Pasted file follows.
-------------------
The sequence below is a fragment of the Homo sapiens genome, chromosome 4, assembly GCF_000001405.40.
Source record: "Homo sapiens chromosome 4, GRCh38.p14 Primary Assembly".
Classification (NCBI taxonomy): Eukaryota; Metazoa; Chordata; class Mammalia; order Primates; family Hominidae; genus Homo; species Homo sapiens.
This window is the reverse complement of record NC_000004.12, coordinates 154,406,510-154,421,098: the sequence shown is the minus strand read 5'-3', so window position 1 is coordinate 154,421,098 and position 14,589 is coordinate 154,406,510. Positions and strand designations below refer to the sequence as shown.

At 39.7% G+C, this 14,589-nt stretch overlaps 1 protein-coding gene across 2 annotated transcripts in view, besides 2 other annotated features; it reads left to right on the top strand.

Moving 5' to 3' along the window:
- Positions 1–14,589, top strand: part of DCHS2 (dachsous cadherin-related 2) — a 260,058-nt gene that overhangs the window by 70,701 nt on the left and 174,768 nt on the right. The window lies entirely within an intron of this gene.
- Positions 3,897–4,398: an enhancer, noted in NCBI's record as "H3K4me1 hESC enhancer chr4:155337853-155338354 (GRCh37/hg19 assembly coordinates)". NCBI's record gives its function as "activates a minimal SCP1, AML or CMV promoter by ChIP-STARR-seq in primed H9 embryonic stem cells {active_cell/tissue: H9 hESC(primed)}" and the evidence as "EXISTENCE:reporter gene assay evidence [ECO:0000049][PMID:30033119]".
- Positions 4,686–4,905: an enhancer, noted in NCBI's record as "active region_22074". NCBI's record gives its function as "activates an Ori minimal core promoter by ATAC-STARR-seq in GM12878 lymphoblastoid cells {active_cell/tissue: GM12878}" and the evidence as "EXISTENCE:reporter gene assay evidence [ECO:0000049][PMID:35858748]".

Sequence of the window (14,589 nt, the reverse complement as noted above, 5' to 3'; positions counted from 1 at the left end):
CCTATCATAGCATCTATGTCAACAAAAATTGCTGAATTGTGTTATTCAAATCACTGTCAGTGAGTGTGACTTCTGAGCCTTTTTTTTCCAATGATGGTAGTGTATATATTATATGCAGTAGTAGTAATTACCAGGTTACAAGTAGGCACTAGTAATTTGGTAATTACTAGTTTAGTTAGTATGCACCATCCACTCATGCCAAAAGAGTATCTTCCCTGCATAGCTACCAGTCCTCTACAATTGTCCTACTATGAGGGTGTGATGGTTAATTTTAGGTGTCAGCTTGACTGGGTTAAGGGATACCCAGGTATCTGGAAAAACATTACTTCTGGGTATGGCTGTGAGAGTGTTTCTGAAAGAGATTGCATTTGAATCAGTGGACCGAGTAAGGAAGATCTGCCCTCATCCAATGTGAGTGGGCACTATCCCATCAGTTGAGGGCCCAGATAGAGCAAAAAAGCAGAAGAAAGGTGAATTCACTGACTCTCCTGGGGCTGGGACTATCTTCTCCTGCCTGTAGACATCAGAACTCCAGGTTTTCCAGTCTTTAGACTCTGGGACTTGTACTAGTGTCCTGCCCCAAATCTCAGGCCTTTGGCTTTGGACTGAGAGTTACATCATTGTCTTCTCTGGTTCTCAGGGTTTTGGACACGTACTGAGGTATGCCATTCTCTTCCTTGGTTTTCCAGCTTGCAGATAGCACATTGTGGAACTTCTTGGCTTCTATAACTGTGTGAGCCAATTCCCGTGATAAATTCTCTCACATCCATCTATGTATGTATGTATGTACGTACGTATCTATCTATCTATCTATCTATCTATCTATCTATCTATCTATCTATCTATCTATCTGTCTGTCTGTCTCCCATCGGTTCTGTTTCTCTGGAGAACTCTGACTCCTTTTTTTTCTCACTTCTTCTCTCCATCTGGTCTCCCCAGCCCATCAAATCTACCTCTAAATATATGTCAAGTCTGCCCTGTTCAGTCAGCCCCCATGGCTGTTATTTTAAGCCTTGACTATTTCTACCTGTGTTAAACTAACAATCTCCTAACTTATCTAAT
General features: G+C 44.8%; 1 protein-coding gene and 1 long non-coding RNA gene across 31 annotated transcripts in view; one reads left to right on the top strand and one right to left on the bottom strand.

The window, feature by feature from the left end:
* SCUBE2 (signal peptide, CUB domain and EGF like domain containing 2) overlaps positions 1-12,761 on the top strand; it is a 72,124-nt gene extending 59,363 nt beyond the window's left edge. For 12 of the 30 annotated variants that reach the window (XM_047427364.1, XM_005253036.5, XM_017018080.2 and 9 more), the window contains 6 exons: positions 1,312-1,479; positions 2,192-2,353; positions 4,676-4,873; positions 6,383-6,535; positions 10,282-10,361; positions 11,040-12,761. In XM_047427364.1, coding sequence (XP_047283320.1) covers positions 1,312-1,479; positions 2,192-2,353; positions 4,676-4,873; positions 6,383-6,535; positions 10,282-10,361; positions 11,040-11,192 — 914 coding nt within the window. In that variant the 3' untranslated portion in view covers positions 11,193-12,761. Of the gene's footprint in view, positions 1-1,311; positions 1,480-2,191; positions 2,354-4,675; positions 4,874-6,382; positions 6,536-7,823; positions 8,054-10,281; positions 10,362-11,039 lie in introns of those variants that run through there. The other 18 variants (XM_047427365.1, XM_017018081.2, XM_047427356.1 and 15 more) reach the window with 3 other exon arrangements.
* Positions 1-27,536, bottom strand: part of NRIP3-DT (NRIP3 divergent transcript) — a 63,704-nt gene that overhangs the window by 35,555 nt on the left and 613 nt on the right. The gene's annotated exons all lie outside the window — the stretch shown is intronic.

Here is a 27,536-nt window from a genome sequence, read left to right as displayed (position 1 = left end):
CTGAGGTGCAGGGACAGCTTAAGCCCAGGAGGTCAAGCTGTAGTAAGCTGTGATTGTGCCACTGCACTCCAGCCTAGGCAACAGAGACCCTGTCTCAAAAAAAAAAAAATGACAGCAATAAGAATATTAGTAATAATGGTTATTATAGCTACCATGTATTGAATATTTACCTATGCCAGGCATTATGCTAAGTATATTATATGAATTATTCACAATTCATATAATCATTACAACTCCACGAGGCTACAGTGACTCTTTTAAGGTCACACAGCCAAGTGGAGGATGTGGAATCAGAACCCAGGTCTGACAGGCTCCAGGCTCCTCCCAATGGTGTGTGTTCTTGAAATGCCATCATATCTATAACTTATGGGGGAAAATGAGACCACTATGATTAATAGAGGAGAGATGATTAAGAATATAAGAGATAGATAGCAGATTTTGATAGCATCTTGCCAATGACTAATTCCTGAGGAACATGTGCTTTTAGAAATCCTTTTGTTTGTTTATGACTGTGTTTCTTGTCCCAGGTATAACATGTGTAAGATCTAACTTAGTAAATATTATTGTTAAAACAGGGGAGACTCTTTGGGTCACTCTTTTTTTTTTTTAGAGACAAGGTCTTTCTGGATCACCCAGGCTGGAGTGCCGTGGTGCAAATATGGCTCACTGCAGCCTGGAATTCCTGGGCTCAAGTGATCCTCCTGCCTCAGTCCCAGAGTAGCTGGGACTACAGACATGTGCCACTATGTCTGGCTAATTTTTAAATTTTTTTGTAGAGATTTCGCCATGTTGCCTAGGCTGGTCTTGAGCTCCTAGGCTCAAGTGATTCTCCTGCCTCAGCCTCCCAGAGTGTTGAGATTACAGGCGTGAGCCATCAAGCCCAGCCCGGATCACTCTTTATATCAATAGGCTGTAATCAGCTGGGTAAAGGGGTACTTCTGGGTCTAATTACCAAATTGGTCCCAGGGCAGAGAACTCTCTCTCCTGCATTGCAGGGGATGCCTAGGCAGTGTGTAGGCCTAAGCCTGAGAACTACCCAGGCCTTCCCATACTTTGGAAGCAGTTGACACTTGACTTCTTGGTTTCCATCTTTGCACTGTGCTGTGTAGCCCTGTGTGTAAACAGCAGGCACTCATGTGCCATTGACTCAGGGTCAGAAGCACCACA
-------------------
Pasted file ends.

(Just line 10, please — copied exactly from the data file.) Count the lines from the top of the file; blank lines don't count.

Sequence of the window (14,589 nt, the reverse complement as noted above, 5' to 3'; positions counted from 1 at the left end):